Sometimes it just doesn’t work.
I love creating improvisationally without a pattern or templates, but I’m the first to admit that the process isn’t foolproof. That composition just doesn’t hang together right, or the colors don’t mesh like you thought they would, or the lines and shapes just aren’t interesting.
It happens to everyone. So what do you do?
Mostly I put the quilt top aside for a while. Sometimes I bring it out again after a few weeks or months to see if there’s something I missed. If not–I give serious consideration to cutting it up.
That’s what happened with Emerging. Above is the original quilt top–I had started with a motif and colors that I liked–the blue and black in the upper right. I tried to play with the motif to change the colors, lines, and shapes. But it failed. I put it away and thought maybe I’d take it apart at some point and try to make it more interesting.
Then I saw a call for entry for a regional exhibit organized by the DC/MD/WV region of Studio Art Quilt Associates (SAQA). The theme was Imagination and the accepted quilts all had to be 12″ x 48″. So I pulled that top out and folded it to see if cropping to that dimension made a difference. And it did!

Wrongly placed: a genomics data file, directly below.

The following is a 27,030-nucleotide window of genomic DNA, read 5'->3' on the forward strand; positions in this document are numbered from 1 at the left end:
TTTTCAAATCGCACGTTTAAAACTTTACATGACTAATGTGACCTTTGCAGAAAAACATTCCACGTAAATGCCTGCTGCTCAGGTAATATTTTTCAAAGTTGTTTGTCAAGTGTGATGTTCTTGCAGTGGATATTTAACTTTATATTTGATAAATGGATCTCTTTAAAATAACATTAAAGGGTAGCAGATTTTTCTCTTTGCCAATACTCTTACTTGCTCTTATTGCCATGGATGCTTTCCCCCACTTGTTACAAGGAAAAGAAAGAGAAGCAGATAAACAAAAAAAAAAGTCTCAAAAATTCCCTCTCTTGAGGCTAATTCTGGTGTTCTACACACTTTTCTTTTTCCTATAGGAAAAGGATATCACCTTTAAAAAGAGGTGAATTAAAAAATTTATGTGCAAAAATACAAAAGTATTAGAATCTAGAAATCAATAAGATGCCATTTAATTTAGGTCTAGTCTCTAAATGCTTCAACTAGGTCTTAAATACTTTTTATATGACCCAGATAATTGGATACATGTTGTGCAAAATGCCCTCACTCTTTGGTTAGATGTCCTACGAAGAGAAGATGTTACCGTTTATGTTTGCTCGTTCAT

In every class I teach, I talk to my students about the importance of auditioning–colors, fabrics, shapes. It’s important to listen to your inner artist during this process–if it’s just OK, I put it aside and try again until I come up with something that makes my heart sing. And cropping this quilt top made my heart sing.
I folded the quilt in several places to see which one made the most sense. It was a little bit short of 48″, so I cut another section and added it to the bottom. This is a difficult size to photograph well, but I was amazed at how much more interesting the composition was cropped to those dimensions. I especially like the random triangles that appeared on the sides.
And it got in to the exhibit! It will be a virtual exhibit in January at Blackrock Center for the Arts in Maryland–I’ll share details when they become available.
I quilted each section in a different motif–pebbles, fans, spirals–to give texture and dimension to the composition. The colors are still a bit unusual, but the lines and shapes are much more interesting and the texture adds another element of contrast.
Here’s the statement I wrote to go along with this piece:
Ideas bubble up from the subconscious, making their way to the light. It isn’t always a linear progression. Emerging reflects this dynamic as an idea becomes reality–light emerging from the dark.
I’m glad I figured out a way to give this quilt new life. What do you do with a quilt top that doesn’t turn out the way you thought it would?